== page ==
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Ground Truths: Reconsidering Carthaginian Domination

Peter Van Dommelen

Joukowsky Institute for Archaeology

‘Carthaginian imperialism’ is the term that is widely used to describe the extent and impact of Carthaginian or more generally Punic influence and power; at the same time, however, it is also a notion that has rarely been scrutinized critically – with the notable exception of C.R. Whittaker’s probing discussion back in 1978. For the most part, the use of imperial terminology and considerations of Carthaginian overseas power tend to be based on and framed by Diodorus Siculus’ account of Carthaginian involvement in Sicily, in particular their political and military engagements with local Sicilians and Greek colonizers as captured by the notion of ‘eparchia’. While the literary evidence has been pored over numerous times, there is surprisingly little hard evidence to elaborate on what Carthaginian ‘hegemony’ or imperialism might mean, let alone what it might have meant in real terms on the ground.

Thanks to a resurgence of interest in and an upsurge of archaeological fieldwork exploring Phoenician and Punic settlement and culture more generally, however, a wealth of evidence has literally been brought to light over the past two decades that enables a fresh and, especially, detailed look at what ‘Carthaginian influence’ might have looked like to people who found themselves at its receiving end – that is, in the overseas territories like Sardinia, where taxes were collected and resources exploited for the benefit of Carthage. Because there is broad agreement about the importance of rural produce and raw materials as motivating and underlying ‘Carthaginian imperialism’, I wish to draw attention to the rural contexts where tribute was both produced and exacted - in other words, where empire ‘met’ the colonized in the broadest sense of the terms. My argument is that these rural settings offer a privileged and perhaps unique perspective on what Carthaginian imperialism and hegemony meant in practice.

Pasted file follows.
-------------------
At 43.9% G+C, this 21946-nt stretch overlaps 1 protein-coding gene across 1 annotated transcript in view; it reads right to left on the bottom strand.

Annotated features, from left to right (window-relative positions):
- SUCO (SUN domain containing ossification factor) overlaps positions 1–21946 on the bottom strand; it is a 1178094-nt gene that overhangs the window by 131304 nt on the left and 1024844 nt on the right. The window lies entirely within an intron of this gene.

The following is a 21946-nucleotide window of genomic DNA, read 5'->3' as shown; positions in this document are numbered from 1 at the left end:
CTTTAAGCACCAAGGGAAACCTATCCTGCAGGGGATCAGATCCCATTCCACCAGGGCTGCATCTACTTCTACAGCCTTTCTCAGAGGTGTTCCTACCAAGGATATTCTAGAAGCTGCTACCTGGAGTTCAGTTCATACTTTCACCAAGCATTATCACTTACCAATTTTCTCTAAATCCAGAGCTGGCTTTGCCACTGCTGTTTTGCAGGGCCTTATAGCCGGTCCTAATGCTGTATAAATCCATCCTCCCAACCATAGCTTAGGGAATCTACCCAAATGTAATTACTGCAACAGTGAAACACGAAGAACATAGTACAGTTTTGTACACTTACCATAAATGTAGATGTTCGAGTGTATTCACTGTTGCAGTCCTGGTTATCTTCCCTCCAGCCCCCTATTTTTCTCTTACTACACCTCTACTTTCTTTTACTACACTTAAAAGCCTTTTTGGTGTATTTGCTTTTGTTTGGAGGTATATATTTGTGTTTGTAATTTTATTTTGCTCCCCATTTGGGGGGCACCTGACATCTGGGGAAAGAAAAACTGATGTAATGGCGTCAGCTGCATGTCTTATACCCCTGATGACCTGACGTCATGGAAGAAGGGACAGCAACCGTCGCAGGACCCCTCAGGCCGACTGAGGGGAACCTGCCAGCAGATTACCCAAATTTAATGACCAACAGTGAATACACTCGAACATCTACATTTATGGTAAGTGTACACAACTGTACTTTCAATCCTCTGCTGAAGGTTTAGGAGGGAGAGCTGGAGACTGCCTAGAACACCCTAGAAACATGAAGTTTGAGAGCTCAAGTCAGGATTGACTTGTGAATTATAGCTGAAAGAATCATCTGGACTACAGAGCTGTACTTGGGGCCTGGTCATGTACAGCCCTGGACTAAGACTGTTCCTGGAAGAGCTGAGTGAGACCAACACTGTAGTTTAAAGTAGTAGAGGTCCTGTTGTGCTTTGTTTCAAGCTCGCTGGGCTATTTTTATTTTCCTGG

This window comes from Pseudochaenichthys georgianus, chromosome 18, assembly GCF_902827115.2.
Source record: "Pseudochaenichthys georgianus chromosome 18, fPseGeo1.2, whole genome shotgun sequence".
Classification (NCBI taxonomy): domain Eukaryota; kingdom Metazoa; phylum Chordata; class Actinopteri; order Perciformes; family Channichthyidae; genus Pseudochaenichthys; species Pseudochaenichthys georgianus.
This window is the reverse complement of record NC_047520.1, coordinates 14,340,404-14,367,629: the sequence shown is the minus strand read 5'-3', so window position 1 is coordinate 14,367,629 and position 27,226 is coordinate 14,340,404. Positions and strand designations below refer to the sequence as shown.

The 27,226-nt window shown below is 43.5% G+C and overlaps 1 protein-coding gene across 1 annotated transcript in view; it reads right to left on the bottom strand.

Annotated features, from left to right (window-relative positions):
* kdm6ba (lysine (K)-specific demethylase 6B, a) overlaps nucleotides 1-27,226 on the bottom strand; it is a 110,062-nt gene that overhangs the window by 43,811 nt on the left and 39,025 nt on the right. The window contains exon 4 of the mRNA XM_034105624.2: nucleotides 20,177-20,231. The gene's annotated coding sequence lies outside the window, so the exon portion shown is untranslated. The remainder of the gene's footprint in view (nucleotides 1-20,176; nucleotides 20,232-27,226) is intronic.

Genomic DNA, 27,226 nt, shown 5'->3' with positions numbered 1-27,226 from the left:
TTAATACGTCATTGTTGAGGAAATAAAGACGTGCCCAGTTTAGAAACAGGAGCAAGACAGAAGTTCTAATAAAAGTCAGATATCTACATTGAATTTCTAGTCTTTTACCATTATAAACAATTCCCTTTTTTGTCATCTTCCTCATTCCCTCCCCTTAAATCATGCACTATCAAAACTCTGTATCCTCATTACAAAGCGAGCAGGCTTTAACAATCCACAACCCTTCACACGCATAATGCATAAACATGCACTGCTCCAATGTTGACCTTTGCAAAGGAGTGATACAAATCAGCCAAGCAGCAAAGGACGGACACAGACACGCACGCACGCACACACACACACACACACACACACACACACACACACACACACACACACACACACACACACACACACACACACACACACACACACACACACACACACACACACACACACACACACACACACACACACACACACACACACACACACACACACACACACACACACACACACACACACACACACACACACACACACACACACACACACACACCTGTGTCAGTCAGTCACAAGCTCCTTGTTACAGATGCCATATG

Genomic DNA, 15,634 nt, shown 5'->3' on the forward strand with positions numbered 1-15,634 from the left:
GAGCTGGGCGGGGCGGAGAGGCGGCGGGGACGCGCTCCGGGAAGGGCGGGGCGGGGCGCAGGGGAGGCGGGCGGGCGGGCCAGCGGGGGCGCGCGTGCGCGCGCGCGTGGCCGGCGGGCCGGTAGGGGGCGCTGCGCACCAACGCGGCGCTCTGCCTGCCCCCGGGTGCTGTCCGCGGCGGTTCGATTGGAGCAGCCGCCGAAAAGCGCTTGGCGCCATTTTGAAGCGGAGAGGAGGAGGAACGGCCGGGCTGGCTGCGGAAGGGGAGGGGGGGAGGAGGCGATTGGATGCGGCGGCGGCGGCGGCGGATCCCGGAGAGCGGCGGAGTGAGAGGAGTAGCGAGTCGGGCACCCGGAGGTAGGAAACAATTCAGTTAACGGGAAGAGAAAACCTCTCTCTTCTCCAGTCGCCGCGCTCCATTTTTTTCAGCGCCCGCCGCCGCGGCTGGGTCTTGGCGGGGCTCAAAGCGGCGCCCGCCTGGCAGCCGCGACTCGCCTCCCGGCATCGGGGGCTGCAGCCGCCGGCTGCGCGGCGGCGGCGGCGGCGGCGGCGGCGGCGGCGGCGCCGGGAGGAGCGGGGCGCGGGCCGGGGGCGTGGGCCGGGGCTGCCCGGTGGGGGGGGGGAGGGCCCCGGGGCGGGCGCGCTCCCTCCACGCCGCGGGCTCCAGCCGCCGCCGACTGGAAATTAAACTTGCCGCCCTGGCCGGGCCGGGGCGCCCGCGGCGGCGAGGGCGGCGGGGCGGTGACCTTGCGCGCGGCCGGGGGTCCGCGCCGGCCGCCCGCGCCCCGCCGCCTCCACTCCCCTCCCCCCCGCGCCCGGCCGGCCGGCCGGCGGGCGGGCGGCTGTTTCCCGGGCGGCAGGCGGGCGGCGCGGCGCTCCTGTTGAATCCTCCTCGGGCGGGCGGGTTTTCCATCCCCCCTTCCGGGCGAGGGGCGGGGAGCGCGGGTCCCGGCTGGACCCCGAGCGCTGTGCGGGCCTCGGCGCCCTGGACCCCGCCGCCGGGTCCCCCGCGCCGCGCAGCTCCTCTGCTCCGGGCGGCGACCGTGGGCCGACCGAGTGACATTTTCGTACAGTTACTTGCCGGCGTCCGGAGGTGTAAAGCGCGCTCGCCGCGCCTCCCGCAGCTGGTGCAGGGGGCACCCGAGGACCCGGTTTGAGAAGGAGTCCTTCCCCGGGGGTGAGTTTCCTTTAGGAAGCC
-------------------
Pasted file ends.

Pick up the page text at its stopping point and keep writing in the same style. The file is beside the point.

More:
In this paper, I thus intend to examine the Carthaginian ‘colonial footprint' on the ground in some detail by focusing on rural contexts. I will review a number of excavated Punic farms in Sardinia, and compare the composition and distribution of their remains to what has been recorded on two other islands in the West Mediterranean with close, if very different, Carthaginian ties, namely Ibiza and Mallorca. In doing so, I use the term 'colonial footprint' to gauge the intensity of Carthaginian impact and domination on the ground, as evident in the quantities and qualities of the material remains.

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Carthage and the Mediterranean

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